Surgery in pregnancy, what are the risks?

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Surgery in pregnancy

During pregnancy it may happen that the expectant mother is affected by a pathology or a clinical problem that can only be solved through surgical measures. Clearly, if you are planning a pregnancy and the pathology is already known, it is good to undergo any definitive intervention before conception or after the birth of the child. But what happens, instead, if you have to undergo surgery in pregnancy?

In case a emergency surgery Doctors know that special pre- and post-operative care is required as well as adequate caution in moles anesthetic methods and in the administration of analgesics, which can cause a severe drop in blood pressure and a reduction in the body's oxygen reserves.

It is important to remember that no type of surgery can be considered completely risk-free and surgery performed during pregnancy requires some additional precautions such as the aforementioned ones which, if implemented, allow the mother and fetus to face the surgery without particular problems.

Read also: Pregnancy at risk, what to do

Operations in pregnancy

The main pathologies that require emergency surgery are:

  • appendicitis;
  • benign ovarian cysts;
  • affections of the gallbladder;
  • intestinal obstructions, a disorder that can seriously compromise pregnancy because it can also cause the loss of the baby.

The biggest difficulties often concern the diagnosis: some disorders manifest themselves with symptoms that can be easily confused with those of pregnancy and therefore it is difficult to arrive at the exact diagnosis in a short time.

It is what often happens with appendicitis which causes cramps that can easily be confused with the normal abdominal pains that can arise during the nine months.

Appendectomy in pregnancy

Appendicitis usually presents with a pain sharp and sudden in the right side of the abdomen, although the painful area can often be more extensive, reaching the thigh. Other symptoms are nausea, vomiting and even very high fever.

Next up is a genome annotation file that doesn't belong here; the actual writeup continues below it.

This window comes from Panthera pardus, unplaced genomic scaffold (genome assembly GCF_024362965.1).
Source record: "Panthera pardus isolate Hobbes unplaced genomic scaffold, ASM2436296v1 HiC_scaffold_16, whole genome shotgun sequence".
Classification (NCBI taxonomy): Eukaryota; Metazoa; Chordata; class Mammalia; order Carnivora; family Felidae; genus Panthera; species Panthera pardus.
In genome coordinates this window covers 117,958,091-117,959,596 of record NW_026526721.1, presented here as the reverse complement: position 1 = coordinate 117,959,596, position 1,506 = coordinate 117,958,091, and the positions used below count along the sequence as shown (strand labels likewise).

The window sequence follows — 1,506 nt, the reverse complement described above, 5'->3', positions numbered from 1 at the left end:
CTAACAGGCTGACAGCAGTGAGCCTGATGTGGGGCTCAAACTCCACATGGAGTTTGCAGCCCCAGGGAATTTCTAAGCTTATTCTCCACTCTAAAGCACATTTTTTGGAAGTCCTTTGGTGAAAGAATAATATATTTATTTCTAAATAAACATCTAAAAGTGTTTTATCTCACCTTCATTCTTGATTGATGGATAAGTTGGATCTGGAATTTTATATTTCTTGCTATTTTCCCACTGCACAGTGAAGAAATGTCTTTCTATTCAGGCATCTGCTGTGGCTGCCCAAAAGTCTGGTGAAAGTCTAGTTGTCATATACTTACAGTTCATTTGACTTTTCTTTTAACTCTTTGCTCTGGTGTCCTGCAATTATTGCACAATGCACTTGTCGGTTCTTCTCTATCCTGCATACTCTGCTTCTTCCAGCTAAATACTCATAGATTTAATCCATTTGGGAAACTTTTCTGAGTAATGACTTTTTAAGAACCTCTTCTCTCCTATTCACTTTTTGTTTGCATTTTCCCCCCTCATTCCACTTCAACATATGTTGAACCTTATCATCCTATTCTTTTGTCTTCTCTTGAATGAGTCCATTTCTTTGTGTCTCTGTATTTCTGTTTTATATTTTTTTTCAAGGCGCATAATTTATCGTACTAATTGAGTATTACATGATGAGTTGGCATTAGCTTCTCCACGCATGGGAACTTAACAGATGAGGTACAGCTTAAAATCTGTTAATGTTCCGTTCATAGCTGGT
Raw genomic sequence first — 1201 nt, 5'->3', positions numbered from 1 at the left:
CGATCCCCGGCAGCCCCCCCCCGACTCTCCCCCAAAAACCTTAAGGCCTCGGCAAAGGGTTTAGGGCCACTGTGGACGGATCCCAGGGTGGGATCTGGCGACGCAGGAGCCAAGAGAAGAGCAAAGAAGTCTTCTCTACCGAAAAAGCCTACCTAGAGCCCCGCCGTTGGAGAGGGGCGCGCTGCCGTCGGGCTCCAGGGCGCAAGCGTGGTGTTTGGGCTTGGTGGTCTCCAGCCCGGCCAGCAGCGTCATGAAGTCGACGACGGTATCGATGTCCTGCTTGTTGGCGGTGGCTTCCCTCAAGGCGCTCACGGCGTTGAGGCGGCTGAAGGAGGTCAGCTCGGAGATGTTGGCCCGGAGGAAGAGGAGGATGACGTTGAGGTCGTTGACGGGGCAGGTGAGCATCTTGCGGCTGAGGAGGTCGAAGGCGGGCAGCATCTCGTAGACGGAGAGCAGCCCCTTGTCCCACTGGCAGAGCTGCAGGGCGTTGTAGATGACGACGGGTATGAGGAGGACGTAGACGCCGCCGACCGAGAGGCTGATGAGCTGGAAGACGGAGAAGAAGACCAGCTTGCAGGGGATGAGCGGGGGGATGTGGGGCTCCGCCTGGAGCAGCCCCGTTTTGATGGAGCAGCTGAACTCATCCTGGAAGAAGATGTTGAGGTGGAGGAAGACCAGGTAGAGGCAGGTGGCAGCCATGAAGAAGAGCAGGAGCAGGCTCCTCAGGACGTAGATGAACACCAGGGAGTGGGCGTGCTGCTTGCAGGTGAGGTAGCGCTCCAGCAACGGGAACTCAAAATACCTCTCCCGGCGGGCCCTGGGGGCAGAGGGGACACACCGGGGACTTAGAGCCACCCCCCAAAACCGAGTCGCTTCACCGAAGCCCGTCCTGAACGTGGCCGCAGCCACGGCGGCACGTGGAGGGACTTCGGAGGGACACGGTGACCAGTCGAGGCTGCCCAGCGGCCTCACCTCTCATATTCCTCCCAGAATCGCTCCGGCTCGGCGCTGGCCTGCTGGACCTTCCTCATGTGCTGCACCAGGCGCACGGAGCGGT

In the event that an inflammation of the appendix occurs in the expectant mother, it is very important that the diagnosis is timely. If you suspect theappendicitis it is necessary to intervene surgically to remove it as soon as possible because untreated appendicitis during pregnancy can cause even fatal consequences; if the appendix pierces the contents it infects the peritoneum causing a very serious peritonitis which can lead to death.

Doctors typically proceed with surgery immediately laparotomy, which is a surgical incision of the abdomen.

Laparoscopy in pregnancy

Laparoscopy is practiced in numerous circumstances such as:

  • ovarian cystectomy: Unless the cyst is clearly malignant in nature, surgery should be delayed, if possible, until after the 14th or 16th week of pregnancy because the growth could be a corpus luteum, an endocrine gland that produces progesterone necessary for the continuation of pregnancy. However, if the cyst continues to grow and causes severe pain, surgery will be required. It must also be said that after the 12th week of gestation, any ovarian cancer is very difficult to diagnose.
  • Cholecystectomy: During pregnancy, gallbladder diseases may also arise which occur occasionally and must, if possible, be treated conservatively: that is, it would be advisable to postpone the surgery unless the patient's condition improves through alterative therapy.

Total anesthesia in pregnancy

It is clear that the possibility of having to undergo general anesthesia scares expectant mothers who are afraid of putting the health and development of the unborn child at risk. If there is no way of rimandare surgery after childbirth and it is therefore essential to perform an operation with total anesthesia remember to trust the doctor with confidence and ask all the questions that come to mind, to give a informed consent to the intervention. Some anesthetic drugs can, in fact, have teratogenic effects, especially if they are used in the first trimester of pregnancy, when the fetal organs are in full development.

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